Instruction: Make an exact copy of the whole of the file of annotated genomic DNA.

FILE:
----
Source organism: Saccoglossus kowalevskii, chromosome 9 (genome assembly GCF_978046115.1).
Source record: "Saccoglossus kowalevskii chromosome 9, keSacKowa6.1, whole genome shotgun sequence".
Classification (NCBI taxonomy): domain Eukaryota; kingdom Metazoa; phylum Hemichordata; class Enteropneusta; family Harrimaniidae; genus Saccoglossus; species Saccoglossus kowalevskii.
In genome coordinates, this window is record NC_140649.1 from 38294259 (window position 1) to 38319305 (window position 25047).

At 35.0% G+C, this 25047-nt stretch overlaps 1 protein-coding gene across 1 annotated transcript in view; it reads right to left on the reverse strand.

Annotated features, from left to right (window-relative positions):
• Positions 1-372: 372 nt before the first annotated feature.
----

Source organism: Saccoglossus kowalevskii, chromosome 9 (genome assembly GCF_978046115.1).
Source record: "Saccoglossus kowalevskii chromosome 9, keSacKowa6.1, whole genome shotgun sequence".
Classification (NCBI taxonomy): domain Eukaryota; kingdom Metazoa; phylum Hemichordata; class Enteropneusta; family Harrimaniidae; genus Saccoglossus; species Saccoglossus kowalevskii.
In genome coordinates, this window is record NC_140649.1 from 38294259 (window position 1) to 38319305 (window position 25047).

At 35.0% G+C, this 25047-nt stretch overlaps 1 protein-coding gene across 1 annotated transcript in view; it reads right to left on the reverse strand.

Annotated features, from left to right (window-relative positions):
• Positions 1-372: 372 nt before the first annotated feature.